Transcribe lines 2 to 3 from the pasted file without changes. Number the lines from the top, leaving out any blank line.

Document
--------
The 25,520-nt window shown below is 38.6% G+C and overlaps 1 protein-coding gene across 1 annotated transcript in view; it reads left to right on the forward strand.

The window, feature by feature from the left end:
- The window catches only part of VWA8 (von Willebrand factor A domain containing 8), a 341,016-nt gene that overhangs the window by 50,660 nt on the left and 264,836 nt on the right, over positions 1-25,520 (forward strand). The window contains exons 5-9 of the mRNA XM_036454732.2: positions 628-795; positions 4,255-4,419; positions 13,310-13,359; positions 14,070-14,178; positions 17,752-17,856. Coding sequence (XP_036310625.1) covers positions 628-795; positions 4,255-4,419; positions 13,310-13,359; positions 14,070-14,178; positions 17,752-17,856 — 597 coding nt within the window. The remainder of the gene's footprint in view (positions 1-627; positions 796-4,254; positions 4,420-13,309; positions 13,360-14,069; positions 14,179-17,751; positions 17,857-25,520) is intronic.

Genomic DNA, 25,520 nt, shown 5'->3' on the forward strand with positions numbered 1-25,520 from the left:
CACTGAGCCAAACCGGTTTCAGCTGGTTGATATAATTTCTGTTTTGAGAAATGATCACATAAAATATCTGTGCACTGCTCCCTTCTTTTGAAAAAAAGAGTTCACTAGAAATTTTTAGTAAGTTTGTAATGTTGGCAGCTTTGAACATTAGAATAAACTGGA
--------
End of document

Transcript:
The window, feature by feature from the left end:
- The window catches only part of VWA8 (von Willebrand factor A domain containing 8), a 341,016-nt gene that overhangs the window by 50,660 nt on the left and 264,836 nt on the right, over positions 1-25,520 (forward strand). The window contains exons 5-9 of the mRNA XM_036454732.2: positions 628-795; positions 4,255-4,419; positions 13,310-13,359; positions 14,070-14,178; positions 17,752-17,856. Coding sequence (XP_036310625.1) covers positions 628-795; positions 4,255-4,419; positions 13,310-13,359; positions 14,070-14,178; positions 17,752-17,856 — 597 coding nt within the window. The remainder of the gene's footprint in view (positions 1-627; positions 796-4,254; positions 4,420-13,309; positions 13,360-14,069; positions 14,179-17,751; positions 17,857-25,520) is intronic.